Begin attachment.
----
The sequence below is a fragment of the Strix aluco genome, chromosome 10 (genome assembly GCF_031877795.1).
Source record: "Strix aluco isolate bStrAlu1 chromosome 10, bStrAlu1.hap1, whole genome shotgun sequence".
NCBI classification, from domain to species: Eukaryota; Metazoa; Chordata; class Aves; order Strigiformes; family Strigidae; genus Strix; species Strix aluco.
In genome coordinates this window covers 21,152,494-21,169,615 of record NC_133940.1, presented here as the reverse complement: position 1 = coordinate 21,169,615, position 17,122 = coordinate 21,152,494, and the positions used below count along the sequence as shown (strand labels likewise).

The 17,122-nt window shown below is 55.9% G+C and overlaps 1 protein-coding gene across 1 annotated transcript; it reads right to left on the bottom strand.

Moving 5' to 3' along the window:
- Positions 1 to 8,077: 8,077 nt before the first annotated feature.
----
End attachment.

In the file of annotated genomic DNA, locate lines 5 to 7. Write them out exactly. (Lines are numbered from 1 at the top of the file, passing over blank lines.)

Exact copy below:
The 17,122-nt window shown below is 55.9% G+C and overlaps 1 protein-coding gene across 1 annotated transcript; it reads right to left on the bottom strand.

Moving 5' to 3' along the window:
- Positions 1 to 8,077: 8,077 nt before the first annotated feature.